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Mean Jeans: A NW Pop

It’s funny to think that the Ramones are responsible for such a wide breadth of latter day punk stuffs. The approach that the New York band took to music was a relatively straight forward one. Including the tossed off charm of its garage rock heroes, the Ramones liberally applied girl-group sucrose to its punk to arrive at an undeniably important – and moreover, listenable art form.

With that basic blue print laid out bands like Screeching Weasel, the Descendents and whoever else was out there would take a bit of the Ramones’ pop frenzy and add various other takes on the genre based upon where the bands were located to create a second wave of Ramonesy rock. That formula has basically kept every disparate scene knee deep in pop-punk since the ‘70s. Some proponents – the Lookout! bands specifically – were able to catch the ear of the nation during the ‘90s. And while Green Day’s still kicking around, the band doesn’t any longer retain it’s auld tymey sound.

Thankfully, though, bands like Mean Jeans have showed up to fill the void.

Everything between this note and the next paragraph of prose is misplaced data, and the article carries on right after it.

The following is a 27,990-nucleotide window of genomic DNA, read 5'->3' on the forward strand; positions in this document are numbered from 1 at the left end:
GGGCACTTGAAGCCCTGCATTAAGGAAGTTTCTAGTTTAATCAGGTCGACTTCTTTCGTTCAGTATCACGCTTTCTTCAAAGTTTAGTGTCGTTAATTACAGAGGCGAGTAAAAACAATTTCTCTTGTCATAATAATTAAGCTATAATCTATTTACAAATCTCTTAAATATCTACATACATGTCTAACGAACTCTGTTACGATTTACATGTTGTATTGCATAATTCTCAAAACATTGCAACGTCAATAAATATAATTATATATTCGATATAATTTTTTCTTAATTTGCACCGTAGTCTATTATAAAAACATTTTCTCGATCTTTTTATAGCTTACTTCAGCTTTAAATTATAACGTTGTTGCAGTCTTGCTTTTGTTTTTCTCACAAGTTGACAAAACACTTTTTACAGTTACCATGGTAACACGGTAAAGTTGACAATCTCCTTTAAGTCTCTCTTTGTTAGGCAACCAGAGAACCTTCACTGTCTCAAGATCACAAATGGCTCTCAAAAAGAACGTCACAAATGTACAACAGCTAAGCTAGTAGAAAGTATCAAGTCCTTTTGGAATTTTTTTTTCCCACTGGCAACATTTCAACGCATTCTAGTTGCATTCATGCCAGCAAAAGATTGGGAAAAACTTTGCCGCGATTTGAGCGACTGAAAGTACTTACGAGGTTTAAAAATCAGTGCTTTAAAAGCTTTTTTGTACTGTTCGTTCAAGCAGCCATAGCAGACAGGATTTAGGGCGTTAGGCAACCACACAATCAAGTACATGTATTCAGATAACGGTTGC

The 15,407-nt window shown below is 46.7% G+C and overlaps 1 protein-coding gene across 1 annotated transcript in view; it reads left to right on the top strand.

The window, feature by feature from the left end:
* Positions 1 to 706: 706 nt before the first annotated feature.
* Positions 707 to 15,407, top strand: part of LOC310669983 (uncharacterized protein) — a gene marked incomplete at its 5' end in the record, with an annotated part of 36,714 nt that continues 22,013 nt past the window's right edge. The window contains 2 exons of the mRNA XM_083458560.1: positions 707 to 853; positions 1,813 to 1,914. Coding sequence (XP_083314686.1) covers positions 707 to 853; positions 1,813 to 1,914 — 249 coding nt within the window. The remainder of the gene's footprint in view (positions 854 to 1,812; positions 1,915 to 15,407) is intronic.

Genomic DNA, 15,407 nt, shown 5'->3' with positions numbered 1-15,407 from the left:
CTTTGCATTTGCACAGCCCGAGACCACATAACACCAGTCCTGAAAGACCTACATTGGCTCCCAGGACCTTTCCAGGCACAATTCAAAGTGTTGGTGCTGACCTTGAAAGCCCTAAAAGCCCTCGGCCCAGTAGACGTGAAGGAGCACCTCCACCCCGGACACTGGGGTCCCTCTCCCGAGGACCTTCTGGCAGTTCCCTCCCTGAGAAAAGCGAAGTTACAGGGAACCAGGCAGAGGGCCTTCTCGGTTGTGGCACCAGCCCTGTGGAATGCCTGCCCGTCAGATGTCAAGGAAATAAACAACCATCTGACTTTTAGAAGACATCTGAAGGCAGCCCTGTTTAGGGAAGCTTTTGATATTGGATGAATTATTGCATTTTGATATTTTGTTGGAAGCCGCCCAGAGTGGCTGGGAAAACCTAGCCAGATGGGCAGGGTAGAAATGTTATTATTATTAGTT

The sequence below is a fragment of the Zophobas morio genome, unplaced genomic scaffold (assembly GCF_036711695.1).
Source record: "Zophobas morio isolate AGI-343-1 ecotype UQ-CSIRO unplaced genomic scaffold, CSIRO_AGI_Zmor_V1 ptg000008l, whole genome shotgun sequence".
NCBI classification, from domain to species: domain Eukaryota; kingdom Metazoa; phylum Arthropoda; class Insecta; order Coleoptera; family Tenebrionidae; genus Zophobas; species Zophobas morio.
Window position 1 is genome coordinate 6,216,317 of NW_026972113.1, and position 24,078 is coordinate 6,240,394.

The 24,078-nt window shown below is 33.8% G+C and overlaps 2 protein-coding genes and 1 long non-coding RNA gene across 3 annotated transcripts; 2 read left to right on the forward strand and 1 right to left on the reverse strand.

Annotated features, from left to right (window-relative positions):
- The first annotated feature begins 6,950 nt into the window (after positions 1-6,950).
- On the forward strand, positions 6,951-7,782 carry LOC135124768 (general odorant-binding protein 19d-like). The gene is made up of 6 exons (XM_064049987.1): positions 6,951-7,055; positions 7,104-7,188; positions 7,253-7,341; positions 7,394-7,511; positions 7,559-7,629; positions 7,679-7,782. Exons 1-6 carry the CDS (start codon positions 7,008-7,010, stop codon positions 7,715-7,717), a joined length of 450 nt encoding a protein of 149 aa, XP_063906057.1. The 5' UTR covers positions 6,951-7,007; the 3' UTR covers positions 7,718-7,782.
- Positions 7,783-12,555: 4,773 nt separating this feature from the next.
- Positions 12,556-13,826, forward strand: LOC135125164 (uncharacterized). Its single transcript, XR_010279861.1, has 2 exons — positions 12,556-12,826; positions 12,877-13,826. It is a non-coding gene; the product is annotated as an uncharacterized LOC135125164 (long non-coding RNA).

Portland isn’t really generally thought of when mentioning new time punk foragers. Surely, the low brow rock of Eat Skull comes to mind. Or even the defunct Hunches. But most folks would associate the town with art school dudes who moved down from Seattle, packing their beards and brining them along for the ride - not straight punk.

Mean Jeans don’t have beards. I don’t think. It doesn’t sound like it at least. But judging from the first track on Are You Serious? they might not have a pair of pants that don’t hug their nuts too much either.

The Ramones thing is immediately apparent on “Born on Saturday Night.” At points the song even seems to borrow some of its simple chord changes from the Ramones catalog. But since that song book might include four notes, it’s a moot point.

Of course the Ramones thing is going to be pretty pervasive in any write up of the band. There’s not too much else to say. The group trucks in simple rock stuff. Of course, some tempo changes make the band sound like a jittery Weezer during the middle portion of “Steve Don't Party No More.” All involved can probably just chalk that moment up to pop song structures. The remainder of the track, though, gets back to familiar territory.

What’s interesting about all of this is the fact that band carries around no pretense of its sound being too much more than an update. So why would people even want to hear Mean Jeans at this point?

I don’t really know.

If you get tired of hearing the save five good Ramones album’s, though, there’s a viable alternative here. Again since there’s such a back log of other groups doing the same thing, Mean Jeans might be thought of as nothing more than a latter day entry. Maybe so. But it’s when the band is working towards the Ramones appropriations that it comes off best.